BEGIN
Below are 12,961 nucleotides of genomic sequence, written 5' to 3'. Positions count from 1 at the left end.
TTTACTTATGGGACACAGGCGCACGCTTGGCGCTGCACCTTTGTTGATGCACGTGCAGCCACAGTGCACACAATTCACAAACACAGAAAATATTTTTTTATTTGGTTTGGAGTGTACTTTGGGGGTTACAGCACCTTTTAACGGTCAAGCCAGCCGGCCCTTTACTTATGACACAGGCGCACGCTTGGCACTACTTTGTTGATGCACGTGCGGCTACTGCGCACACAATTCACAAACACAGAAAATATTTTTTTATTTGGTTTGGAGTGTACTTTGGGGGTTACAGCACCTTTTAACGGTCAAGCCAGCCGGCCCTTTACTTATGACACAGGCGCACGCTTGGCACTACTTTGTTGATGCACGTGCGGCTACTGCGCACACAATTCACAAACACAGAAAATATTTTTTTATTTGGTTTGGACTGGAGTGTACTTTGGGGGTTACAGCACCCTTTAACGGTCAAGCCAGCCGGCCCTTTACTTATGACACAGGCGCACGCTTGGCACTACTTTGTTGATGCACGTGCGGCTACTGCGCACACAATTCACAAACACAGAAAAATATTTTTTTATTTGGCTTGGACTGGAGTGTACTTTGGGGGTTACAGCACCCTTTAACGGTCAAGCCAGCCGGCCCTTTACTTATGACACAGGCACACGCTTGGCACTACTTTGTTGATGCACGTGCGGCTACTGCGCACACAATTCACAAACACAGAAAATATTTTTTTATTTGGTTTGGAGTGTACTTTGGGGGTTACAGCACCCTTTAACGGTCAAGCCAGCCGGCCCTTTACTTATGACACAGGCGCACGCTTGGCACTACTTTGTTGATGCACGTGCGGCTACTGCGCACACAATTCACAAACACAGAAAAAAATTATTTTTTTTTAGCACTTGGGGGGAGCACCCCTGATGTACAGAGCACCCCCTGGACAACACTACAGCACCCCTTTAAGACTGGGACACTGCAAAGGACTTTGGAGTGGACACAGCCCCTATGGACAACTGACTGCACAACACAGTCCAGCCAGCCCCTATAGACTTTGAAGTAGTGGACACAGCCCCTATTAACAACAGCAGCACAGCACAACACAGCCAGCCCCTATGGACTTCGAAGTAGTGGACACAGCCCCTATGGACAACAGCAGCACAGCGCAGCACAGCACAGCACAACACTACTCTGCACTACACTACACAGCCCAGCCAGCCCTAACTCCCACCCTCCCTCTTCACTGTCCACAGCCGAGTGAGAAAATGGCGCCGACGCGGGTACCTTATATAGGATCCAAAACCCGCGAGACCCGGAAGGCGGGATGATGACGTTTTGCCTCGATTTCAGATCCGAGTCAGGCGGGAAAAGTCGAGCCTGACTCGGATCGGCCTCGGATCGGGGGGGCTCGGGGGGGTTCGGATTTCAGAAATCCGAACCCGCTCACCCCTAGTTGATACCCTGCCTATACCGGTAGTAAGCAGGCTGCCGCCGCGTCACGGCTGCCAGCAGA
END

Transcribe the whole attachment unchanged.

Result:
Below are 12,961 nucleotides of genomic sequence, written 5' to 3'. Positions count from 1 at the left end.
TTTACTTATGGGACACAGGCGCACGCTTGGCGCTGCACCTTTGTTGATGCACGTGCAGCCACAGTGCACACAATTCACAAACACAGAAAATATTTTTTTATTTGGTTTGGAGTGTACTTTGGGGGTTACAGCACCTTTTAACGGTCAAGCCAGCCGGCCCTTTACTTATGACACAGGCGCACGCTTGGCACTACTTTGTTGATGCACGTGCGGCTACTGCGCACACAATTCACAAACACAGAAAATATTTTTTTATTTGGTTTGGAGTGTACTTTGGGGGTTACAGCACCTTTTAACGGTCAAGCCAGCCGGCCCTTTACTTATGACACAGGCGCACGCTTGGCACTACTTTGTTGATGCACGTGCGGCTACTGCGCACACAATTCACAAACACAGAAAATATTTTTTTATTTGGTTTGGACTGGAGTGTACTTTGGGGGTTACAGCACCCTTTAACGGTCAAGCCAGCCGGCCCTTTACTTATGACACAGGCGCACGCTTGGCACTACTTTGTTGATGCACGTGCGGCTACTGCGCACACAATTCACAAACACAGAAAAATATTTTTTTATTTGGCTTGGACTGGAGTGTACTTTGGGGGTTACAGCACCCTTTAACGGTCAAGCCAGCCGGCCCTTTACTTATGACACAGGCACACGCTTGGCACTACTTTGTTGATGCACGTGCGGCTACTGCGCACACAATTCACAAACACAGAAAATATTTTTTTATTTGGTTTGGAGTGTACTTTGGGGGTTACAGCACCCTTTAACGGTCAAGCCAGCCGGCCCTTTACTTATGACACAGGCGCACGCTTGGCACTACTTTGTTGATGCACGTGCGGCTACTGCGCACACAATTCACAAACACAGAAAAAAATTATTTTTTTTTAGCACTTGGGGGGAGCACCCCTGATGTACAGAGCACCCCCTGGACAACACTACAGCACCCCTTTAAGACTGGGACACTGCAAAGGACTTTGGAGTGGACACAGCCCCTATGGACAACTGACTGCACAACACAGTCCAGCCAGCCCCTATAGACTTTGAAGTAGTGGACACAGCCCCTATTAACAACAGCAGCACAGCACAACACAGCCAGCCCCTATGGACTTCGAAGTAGTGGACACAGCCCCTATGGACAACAGCAGCACAGCGCAGCACAGCACAGCACAACACTACTCTGCACTACACTACACAGCCCAGCCAGCCCTAACTCCCACCCTCCCTCTTCACTGTCCACAGCCGAGTGAGAAAATGGCGCCGACGCGGGTACCTTATATAGGATCCAAAACCCGCGAGACCCGGAAGGCGGGATGATGACGTTTTGCCTCGATTTCAGATCCGAGTCAGGCGGGAAAAGTCGAGCCTGACTCGGATCGGCCTCGGATCGGGGGGGCTCGGGGGGGTTCGGATTTCAGAAATCCGAACCCGCTCACCCCTAGTTGATACCCTGCCTATACCGGTAGTAAGCAGGCTGCCGCCGCGTCACGGCTGCCAGCAGA